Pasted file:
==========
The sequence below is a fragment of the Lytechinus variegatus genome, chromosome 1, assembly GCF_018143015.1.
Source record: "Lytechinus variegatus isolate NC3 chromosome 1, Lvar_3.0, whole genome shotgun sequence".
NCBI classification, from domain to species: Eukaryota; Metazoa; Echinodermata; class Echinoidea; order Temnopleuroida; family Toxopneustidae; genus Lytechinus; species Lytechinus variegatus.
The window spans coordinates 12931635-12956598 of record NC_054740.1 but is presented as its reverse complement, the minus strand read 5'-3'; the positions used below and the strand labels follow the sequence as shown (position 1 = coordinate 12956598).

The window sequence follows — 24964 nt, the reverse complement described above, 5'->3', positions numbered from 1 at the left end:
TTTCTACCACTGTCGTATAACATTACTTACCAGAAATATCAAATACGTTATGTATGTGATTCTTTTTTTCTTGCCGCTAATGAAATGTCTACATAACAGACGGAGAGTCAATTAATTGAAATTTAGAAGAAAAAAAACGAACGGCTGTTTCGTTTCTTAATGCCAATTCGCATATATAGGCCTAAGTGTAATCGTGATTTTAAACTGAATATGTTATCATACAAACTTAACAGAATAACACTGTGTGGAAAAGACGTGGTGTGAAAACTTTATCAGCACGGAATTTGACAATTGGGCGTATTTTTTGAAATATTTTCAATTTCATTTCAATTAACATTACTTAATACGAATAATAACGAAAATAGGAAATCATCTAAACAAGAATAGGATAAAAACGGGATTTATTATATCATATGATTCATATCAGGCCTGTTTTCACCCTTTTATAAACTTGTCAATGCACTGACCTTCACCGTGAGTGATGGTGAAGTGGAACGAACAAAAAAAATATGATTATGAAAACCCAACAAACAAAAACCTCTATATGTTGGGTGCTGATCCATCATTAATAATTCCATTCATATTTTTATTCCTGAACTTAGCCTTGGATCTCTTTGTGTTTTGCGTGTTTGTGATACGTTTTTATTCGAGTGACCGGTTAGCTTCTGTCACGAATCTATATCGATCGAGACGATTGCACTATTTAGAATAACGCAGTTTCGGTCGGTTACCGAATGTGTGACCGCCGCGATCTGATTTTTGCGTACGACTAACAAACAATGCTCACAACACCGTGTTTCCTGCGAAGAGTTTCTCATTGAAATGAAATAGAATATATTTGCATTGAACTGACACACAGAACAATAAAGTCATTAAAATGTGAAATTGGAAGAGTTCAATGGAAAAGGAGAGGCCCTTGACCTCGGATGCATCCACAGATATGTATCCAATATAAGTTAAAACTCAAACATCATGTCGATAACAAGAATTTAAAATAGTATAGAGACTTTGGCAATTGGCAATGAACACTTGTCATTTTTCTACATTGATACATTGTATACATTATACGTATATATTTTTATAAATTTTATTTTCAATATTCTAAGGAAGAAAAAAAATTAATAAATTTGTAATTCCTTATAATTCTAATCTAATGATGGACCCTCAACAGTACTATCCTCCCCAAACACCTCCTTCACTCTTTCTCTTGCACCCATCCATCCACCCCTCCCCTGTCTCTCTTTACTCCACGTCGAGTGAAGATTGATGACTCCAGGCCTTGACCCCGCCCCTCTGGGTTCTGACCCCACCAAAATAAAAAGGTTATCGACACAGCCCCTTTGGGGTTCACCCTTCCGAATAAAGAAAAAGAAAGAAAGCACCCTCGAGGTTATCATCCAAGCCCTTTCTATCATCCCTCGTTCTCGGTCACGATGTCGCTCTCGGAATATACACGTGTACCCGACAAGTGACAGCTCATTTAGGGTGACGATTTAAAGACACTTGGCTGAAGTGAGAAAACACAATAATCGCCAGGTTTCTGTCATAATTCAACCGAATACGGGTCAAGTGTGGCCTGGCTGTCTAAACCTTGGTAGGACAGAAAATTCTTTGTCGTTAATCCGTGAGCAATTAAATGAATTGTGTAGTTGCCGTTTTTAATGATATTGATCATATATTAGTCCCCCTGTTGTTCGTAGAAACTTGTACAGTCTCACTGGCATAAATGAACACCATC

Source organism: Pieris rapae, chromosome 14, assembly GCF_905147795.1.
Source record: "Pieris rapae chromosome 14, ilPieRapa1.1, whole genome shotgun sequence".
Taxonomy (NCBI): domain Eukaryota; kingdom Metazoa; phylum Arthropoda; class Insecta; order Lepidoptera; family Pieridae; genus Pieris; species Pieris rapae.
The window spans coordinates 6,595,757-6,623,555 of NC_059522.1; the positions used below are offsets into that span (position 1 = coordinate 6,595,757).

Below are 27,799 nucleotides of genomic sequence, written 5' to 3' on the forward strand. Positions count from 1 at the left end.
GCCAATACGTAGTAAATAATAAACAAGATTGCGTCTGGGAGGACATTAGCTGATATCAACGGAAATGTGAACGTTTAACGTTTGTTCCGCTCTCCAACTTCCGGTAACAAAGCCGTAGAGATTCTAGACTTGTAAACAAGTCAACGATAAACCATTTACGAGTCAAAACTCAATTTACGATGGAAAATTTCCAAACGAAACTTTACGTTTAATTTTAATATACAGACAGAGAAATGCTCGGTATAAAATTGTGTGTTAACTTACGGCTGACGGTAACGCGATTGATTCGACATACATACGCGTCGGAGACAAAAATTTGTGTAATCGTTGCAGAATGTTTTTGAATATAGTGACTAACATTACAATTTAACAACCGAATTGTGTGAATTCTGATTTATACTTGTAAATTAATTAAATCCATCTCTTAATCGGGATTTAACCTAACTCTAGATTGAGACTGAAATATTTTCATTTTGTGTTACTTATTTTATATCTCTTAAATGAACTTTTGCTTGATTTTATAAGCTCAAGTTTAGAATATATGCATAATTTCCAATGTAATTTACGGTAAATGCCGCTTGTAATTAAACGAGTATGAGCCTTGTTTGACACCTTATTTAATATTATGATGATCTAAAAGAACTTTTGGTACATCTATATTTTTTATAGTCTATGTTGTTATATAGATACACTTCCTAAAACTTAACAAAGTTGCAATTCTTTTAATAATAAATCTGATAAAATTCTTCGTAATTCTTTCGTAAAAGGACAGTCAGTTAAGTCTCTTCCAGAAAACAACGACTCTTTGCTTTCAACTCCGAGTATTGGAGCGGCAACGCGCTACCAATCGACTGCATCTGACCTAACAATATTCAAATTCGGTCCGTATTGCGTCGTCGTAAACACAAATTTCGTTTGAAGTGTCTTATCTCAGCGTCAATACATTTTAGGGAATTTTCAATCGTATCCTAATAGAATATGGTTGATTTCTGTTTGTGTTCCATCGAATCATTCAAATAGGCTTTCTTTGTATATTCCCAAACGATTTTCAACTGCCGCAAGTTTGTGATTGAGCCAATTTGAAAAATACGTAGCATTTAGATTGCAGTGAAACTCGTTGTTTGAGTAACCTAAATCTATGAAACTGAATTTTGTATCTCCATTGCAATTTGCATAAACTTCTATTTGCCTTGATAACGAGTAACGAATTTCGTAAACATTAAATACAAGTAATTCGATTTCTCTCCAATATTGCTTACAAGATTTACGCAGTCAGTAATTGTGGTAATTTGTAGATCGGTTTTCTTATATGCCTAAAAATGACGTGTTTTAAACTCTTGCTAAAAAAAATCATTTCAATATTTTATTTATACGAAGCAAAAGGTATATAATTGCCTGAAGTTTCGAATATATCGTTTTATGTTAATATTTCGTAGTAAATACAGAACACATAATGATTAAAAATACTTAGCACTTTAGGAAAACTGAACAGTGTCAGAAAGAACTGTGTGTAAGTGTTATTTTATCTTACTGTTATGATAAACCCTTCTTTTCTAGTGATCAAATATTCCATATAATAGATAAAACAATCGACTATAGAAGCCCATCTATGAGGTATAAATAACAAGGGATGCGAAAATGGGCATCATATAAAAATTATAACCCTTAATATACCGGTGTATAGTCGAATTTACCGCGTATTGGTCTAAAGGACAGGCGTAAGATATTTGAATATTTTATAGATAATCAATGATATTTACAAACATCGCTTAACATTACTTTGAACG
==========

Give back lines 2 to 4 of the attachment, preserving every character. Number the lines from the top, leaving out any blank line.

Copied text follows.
Source record: "Lytechinus variegatus isolate NC3 chromosome 1, Lvar_3.0, whole genome shotgun sequence".
NCBI classification, from domain to species: Eukaryota; Metazoa; Echinodermata; class Echinoidea; order Temnopleuroida; family Toxopneustidae; genus Lytechinus; species Lytechinus variegatus.
The window spans coordinates 12931635-12956598 of record NC_054740.1 but is presented as its reverse complement, the minus strand read 5'-3'; the positions used below and the strand labels follow the sequence as shown (position 1 = coordinate 12956598).